How does empathy effect integrity to values?

Being true to ourselves, authentic and living to our highest values can be challenging, especially when the events of the day or the choices made by others hurt us. When there is an event that takes place that doesn’t fit into our plans or idea of how it was going to go how do we remain faithful to the virtues and values we hold at the highest level?

We may want to ask ourselves what virtue do we need at this time to help us remain in integrity to ourselves?  What could I consider to help me be understanding? What would help me be more likely to show integrity?

One virtue that comes to my mind that is helpful in many situations to show integrity to our highest values is empathy. When we can think first of the other person and put ourselves in their shoes, walk on their path, see circumstances through their eyes, the choice we make in our response is more likely to be guided by our highest self.

For students in school, if you were to see someone cheating in school or a competition, how would you react? If we use empathy the question would be, “If I do not speak up what might happen?” If you witnessed a person being picked on, bullied or an aggressor going after someone unable to defend themselves, empathy would have us ask ourselves if I do not act with integrity and speak up for what is important to me, what will the results be.

At the same time if we saw a person left out of an activity or group empathy for the person would move us not to ignore the situation, but rather step in and do what is right.  We act with integrity when we speak up, help others and give of ourselves motivated by our empathy.

Of course, this works for adults also. When we take a moment to consider the other person’s point of view, how they may feel or their circumstances, it is more likely that we will respond to the event or situation with integrity to our values. Taking that stance can be a challenge, mainly if an incident affects our family or us that we would prefer not happen. Maintaining our peacefulness and that of those around us occurs when we live by the virtues kindness, consideration, and understanding.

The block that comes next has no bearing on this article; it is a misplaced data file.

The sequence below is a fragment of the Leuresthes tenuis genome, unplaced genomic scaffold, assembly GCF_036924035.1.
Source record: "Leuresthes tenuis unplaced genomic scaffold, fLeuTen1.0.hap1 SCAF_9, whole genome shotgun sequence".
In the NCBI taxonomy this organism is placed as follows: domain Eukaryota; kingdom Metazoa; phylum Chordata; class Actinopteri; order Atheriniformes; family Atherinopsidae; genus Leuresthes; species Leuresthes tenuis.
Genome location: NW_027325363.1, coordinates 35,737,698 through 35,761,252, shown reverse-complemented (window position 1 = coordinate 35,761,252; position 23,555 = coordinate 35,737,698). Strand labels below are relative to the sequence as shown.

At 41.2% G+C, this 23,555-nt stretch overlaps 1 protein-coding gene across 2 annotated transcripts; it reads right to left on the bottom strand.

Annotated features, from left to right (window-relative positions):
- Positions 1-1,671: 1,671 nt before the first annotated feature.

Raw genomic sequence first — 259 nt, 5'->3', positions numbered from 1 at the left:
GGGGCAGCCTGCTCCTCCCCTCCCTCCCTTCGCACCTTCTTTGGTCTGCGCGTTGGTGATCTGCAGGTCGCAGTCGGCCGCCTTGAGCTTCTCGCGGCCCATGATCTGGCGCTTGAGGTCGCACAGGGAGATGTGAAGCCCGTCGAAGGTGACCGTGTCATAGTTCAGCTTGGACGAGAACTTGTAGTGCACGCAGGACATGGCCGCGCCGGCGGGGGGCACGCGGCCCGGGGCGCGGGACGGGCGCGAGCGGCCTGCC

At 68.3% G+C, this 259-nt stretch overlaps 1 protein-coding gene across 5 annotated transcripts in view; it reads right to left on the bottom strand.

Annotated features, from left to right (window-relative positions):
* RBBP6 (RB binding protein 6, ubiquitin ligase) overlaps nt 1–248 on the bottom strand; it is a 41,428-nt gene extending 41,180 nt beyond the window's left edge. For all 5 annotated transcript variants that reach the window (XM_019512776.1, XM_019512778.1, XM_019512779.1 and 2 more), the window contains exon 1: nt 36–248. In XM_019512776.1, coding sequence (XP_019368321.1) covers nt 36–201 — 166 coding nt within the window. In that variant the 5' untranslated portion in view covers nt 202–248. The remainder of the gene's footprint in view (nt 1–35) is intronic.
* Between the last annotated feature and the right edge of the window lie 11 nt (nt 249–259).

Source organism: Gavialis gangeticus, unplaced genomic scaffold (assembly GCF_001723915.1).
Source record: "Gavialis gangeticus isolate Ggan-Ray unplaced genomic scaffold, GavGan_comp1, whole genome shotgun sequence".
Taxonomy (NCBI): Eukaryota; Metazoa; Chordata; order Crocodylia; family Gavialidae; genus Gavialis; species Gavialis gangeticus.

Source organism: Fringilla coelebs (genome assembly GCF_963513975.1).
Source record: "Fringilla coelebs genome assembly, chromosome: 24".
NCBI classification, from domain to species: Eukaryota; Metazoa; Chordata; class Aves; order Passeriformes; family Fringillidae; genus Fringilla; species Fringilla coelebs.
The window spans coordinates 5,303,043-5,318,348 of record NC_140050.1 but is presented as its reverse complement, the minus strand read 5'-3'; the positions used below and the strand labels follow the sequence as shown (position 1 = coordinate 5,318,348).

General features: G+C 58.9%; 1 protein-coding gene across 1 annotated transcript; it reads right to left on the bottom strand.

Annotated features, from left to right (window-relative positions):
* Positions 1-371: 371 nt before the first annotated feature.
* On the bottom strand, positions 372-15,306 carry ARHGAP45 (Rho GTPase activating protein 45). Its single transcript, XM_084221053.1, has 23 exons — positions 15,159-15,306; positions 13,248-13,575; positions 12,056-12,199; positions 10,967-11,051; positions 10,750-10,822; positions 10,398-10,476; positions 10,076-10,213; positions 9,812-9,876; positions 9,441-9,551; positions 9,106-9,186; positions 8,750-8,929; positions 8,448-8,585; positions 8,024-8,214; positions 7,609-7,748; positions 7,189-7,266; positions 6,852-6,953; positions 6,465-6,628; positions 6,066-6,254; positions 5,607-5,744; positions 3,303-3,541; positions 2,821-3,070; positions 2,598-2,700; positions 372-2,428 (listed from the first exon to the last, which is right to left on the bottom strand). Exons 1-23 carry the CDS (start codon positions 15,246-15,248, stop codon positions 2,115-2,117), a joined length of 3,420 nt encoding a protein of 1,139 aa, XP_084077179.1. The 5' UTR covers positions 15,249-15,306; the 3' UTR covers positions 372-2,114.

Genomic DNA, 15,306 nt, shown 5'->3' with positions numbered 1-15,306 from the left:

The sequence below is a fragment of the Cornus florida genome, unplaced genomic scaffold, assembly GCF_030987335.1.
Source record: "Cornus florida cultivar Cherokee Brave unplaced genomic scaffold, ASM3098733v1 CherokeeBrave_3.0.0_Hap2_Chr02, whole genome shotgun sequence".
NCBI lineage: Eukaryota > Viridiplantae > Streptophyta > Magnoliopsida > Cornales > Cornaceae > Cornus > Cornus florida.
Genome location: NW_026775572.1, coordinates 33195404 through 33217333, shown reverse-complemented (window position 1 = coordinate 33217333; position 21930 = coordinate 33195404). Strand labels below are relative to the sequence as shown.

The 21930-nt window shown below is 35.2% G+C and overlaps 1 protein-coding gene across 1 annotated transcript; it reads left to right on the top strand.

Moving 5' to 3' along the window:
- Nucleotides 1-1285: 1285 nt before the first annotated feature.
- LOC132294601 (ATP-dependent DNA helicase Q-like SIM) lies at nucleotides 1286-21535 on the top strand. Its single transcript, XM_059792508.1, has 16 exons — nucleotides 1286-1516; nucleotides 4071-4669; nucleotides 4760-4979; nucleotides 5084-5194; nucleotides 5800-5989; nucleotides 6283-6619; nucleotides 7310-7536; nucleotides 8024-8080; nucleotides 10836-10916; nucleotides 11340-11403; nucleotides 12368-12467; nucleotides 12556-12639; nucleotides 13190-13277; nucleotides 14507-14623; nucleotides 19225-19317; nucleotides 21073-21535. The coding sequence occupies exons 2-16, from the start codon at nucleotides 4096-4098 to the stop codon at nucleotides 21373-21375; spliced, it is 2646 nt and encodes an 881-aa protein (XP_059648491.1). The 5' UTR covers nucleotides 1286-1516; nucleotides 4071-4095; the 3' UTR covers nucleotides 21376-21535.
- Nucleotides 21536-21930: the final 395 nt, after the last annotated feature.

Empathy is a stepping stone to staying true to ourselves and practicing integrity to who we are and want to be.

Reading, Understanding & Responding with Empathy

Awakening the gift of character, empathy, in our children and ourselves is a three step process. First, we must learn to read a person, their facial expressions, gestures and body language. We are looking to see if we see the signs of joy, sadness, frightened, surprise, disgust, frustration, disappointment. Once we identify a possible emotion, we move to step two. Now we will try to understand how they are feeling.

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Developing empathy in a social media world

There has been much conversation and even studies regarding the effect of social media on our ability to show or feel empathy for those around us. So far many of the studies have seen that both cognitive and affective empathy is improved with social media use. (Clinical Child & Family Studies, Utrecht University, Postbus 80140, 3508 TC Utrecht, The Netherlands). After reading several research studies on this subject, with all of them agreeing to this result I had to ask myself if the results were clinical or the real world. In fact, some even reference a “virtual empathy.”

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Gifts of Character: Empathy – The Definition

Each month we will discuss one life skill with all of our students. This month’s skill is Empathy. This life skill will be defined in the following ways for our students.

Young students: Empathy means: I can imagine how you feel!

Older students: Empathy means: Reading, understanding and responding to other people’s feelings.

We are not your typical after school activity, in fact, we are an education center, working with students on physical self-defense skills while empowering families to bring out the best in our children and ourselves – through the martial arts. We believe every child has 52 gifts in them already. They only need to be taught how to grow and use them in their life. Balanced Life Skills serves parents, teachers and students to reach that goal.

If you would like to see Joe Van Deuren and Balanced Life Skills at work, TRY CLASSES FOR FREE for 2 weeks.